Renault portrays gay life from an insider's perspective, being more frank and honest about the variety of gay men than would have been common at the time. While at the party, Laurie contemplates his feelings about the life he is witnessing. He struggles with wanting a real life, not a frivolous one as he perceives the ones around him. 
"After some years of muddled thinking on the subject, he suddenly saw quite clearly what it was he had been running away from; why he had refused Sandy's first invitation, and what the trouble had bee with Charles. It was also the trouble, he perceived, with nine-tenths of the people here tonight. They were specialists. They had not merely accepted their limitations, as Laurie was ready to accept his, loyal to his humanity if not to his sex, and bringing an extra humility to the hard study of human experience. They had identified themselves with their limitations; they were making a career of them. they had turned from all other reality, and curled up in them snugly, as in a womb." (p.132)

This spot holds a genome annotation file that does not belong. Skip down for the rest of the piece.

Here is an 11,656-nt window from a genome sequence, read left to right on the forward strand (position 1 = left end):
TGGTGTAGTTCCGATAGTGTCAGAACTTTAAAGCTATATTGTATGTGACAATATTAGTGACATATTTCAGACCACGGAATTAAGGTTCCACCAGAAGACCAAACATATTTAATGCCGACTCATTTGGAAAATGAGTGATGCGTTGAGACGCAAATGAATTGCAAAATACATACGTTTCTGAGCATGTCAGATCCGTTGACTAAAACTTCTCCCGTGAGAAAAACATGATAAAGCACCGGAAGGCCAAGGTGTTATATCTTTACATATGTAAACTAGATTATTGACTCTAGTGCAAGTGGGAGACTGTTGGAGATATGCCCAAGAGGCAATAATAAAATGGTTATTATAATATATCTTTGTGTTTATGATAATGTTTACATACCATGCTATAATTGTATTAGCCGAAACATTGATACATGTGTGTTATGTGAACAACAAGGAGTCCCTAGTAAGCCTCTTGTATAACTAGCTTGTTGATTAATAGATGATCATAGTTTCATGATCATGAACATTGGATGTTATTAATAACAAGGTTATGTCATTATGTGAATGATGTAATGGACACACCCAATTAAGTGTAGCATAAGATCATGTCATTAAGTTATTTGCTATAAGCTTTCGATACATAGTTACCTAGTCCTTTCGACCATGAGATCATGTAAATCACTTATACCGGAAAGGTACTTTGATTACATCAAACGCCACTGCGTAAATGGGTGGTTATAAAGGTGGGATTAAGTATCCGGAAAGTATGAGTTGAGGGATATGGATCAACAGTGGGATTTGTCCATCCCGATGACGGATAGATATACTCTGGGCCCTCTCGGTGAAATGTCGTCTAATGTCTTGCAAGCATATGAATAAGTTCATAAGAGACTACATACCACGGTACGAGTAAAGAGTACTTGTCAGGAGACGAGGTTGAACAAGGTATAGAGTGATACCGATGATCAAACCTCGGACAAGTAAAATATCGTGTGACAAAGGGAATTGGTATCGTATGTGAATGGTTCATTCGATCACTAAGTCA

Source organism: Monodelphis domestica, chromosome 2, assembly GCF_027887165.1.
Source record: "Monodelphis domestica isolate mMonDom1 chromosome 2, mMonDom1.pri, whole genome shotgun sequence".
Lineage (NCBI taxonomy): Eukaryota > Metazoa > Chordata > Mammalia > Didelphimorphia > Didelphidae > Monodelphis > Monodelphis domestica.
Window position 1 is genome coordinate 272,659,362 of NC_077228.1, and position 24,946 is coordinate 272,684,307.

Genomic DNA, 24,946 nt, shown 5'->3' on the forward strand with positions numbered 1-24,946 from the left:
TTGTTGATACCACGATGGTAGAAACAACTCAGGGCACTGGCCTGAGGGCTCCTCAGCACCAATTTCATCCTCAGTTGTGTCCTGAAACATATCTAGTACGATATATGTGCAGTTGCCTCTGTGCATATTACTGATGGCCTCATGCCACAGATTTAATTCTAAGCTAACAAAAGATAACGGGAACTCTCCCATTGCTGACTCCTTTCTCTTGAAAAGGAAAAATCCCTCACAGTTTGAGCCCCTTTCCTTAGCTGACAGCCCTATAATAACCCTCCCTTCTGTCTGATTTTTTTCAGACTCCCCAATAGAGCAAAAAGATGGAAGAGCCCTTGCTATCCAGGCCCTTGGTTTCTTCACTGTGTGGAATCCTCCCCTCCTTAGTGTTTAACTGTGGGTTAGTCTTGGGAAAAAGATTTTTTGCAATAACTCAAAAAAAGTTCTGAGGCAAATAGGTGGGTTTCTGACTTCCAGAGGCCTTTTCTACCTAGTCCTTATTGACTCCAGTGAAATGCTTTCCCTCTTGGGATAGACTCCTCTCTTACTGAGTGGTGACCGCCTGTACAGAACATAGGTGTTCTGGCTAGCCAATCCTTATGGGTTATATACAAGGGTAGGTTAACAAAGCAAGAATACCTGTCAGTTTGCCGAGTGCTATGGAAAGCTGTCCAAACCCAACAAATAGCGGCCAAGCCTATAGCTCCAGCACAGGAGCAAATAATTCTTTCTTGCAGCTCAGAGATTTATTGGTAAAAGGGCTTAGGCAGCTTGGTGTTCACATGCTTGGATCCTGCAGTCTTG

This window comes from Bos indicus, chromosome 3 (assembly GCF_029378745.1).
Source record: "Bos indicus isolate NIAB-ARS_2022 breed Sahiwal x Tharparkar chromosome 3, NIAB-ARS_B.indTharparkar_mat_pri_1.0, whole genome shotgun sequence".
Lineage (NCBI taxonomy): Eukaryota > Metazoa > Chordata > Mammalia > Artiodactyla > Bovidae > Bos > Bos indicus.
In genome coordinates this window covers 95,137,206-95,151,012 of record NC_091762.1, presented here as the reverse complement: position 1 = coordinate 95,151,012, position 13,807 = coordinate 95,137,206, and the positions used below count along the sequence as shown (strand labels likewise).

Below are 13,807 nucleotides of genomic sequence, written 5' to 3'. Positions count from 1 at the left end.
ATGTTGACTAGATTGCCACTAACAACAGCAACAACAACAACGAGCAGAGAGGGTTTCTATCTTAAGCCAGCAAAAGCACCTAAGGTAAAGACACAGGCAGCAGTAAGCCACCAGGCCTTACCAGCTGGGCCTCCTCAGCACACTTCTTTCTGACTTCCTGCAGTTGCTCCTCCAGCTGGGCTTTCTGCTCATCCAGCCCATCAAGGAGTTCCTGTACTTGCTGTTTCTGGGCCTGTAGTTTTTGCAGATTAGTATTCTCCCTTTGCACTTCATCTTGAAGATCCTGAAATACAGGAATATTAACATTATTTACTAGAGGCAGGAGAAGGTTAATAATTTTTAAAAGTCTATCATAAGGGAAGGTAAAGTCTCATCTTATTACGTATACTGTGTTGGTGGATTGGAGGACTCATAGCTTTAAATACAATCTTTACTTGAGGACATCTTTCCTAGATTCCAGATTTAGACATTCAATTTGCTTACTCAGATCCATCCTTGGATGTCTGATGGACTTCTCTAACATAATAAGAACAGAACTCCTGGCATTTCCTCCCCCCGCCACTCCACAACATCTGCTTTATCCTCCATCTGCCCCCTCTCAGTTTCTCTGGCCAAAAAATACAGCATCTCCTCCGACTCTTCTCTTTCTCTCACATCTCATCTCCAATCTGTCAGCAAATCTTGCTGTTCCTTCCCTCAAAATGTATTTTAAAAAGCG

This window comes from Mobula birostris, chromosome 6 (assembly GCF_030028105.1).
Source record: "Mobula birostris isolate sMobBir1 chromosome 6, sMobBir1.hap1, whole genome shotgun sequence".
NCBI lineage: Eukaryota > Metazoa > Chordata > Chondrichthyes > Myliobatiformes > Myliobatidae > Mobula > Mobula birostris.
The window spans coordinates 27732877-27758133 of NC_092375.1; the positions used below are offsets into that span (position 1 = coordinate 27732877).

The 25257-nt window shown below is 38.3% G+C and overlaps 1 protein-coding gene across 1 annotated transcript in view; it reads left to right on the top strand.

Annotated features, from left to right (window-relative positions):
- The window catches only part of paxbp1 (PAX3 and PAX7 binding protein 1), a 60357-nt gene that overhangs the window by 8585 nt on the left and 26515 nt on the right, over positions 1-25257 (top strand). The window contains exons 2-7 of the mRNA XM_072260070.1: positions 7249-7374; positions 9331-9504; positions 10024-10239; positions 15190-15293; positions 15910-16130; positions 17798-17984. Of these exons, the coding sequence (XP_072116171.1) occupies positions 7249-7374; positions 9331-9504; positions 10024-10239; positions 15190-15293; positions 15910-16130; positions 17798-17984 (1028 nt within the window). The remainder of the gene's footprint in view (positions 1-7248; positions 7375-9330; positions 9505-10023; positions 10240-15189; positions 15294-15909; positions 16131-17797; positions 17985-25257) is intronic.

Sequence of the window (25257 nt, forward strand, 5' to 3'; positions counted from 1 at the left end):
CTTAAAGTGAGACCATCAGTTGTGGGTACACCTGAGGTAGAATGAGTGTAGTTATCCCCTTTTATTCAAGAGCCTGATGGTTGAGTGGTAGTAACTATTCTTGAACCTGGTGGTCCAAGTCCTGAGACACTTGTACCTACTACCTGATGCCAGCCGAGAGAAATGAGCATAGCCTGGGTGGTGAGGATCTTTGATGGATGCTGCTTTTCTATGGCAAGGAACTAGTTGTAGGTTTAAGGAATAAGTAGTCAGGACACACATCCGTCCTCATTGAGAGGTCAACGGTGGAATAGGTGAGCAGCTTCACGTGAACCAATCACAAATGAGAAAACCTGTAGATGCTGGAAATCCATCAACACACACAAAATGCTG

Later when Laurie contemplates how to live in this gay world, he identifies a break we still too often see today between effeminate gay men and those who pass. 

"There was a man at Oxford. ... He kept telling me I was queer, and I'd never heard it called that before and didn't like it. The word, I mean. Shutting you away, somehow; roping you off with a lot of people you don't feel much in common with, half of whom hate the other half anyway, and just keep together so that they can lean up against each other for support." (p.152-3)

 Renault has offered up a compelling coming of age novel which frankly addresses the realities and difficulties of forging a life as a gay man in England in the 1940s. 

Bibliographies & Ratings: Cory (IV); Garde (P, 117***); Mattachine Review (IV); Young (3259*)

Monday, December 28, 2020

Bereitschaft by Arno Breker

Bereitschaft = Readiness (1939) Arno Breker (German, 1900-1991) Bronze Kunstmuseum Nörvenich; Museum Arno Breker, Sammlung Europäische Kunst
Bereitschaft = Readiness (1939)
Arno Breker (German, 1900-1991)
Kunstmuseum Nörvenich; Museum Arno Breker, Sammlung Europäische Kunst

Saturday, December 12, 2020

The Vanishing Sky by L. Annette Binder

The Vanishing Sky by L. Annette Binder ; London : New York : Bloomsbury, 2020
London : New York : Bloomsbury, 2020
Set in 1945, The Vanishing Sky tells the story of the Huber family and small town life in Germany during the waning years of the war. The story unfolds in alternating chapters from the perspective of the mother, Etta and the youngest son, Georg.